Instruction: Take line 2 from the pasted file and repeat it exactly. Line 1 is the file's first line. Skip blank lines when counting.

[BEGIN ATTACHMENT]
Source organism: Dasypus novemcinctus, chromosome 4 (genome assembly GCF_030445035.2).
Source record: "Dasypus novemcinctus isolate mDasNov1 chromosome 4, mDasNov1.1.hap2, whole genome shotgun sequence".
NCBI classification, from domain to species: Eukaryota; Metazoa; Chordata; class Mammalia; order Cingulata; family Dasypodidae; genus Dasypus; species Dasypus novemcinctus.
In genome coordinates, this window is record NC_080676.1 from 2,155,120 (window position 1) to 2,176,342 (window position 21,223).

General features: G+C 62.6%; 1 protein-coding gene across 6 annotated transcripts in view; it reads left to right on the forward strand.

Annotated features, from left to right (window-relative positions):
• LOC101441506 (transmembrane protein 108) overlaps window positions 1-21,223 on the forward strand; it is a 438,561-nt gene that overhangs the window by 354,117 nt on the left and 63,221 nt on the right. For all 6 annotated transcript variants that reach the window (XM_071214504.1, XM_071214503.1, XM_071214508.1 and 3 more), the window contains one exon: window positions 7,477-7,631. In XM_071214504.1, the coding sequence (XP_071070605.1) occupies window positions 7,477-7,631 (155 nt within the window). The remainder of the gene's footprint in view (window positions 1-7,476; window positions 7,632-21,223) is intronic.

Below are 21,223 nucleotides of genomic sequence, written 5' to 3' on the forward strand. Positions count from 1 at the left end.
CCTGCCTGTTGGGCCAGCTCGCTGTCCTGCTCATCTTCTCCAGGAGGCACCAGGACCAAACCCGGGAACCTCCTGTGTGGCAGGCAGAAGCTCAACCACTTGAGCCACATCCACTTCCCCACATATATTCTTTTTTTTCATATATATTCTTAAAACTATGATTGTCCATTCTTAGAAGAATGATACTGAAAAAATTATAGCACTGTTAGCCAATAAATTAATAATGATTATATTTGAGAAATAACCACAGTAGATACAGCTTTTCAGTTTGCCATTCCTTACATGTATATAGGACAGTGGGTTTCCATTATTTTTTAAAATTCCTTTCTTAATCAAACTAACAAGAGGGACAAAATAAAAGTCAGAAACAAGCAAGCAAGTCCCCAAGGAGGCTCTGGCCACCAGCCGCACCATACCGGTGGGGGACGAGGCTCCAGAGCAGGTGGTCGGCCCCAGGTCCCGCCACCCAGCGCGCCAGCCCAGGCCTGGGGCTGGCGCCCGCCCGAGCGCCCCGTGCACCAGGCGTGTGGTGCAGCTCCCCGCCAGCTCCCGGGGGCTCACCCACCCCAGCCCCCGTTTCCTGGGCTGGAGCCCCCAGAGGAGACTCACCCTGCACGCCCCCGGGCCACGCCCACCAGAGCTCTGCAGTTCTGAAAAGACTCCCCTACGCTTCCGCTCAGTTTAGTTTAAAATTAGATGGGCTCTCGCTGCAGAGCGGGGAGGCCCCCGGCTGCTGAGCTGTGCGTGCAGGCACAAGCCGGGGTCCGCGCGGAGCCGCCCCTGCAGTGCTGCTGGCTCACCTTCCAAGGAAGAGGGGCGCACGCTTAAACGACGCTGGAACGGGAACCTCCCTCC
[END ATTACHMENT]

Source record: "Dasypus novemcinctus isolate mDasNov1 chromosome 4, mDasNov1.1.hap2, whole genome shotgun sequence".